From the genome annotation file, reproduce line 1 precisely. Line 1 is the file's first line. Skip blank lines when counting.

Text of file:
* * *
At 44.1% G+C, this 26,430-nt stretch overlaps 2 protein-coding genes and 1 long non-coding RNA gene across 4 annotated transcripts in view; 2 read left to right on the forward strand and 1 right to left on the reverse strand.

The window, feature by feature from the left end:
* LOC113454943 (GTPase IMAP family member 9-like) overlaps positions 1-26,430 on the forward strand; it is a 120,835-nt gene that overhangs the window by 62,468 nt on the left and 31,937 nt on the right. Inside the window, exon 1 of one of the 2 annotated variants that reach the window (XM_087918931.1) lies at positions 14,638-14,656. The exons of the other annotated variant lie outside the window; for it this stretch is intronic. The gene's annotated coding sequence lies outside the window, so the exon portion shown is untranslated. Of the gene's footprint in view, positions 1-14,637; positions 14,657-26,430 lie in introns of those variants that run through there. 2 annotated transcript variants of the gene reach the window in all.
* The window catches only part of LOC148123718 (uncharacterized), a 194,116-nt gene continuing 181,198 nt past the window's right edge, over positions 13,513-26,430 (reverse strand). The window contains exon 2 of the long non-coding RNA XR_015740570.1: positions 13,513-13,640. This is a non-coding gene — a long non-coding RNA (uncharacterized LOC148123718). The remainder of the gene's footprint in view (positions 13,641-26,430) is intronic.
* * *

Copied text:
At 44.1% G+C, this 26,430-nt stretch overlaps 2 protein-coding genes and 1 long non-coding RNA gene across 4 annotated transcripts in view; 2 read left to right on the forward strand and 1 right to left on the reverse strand.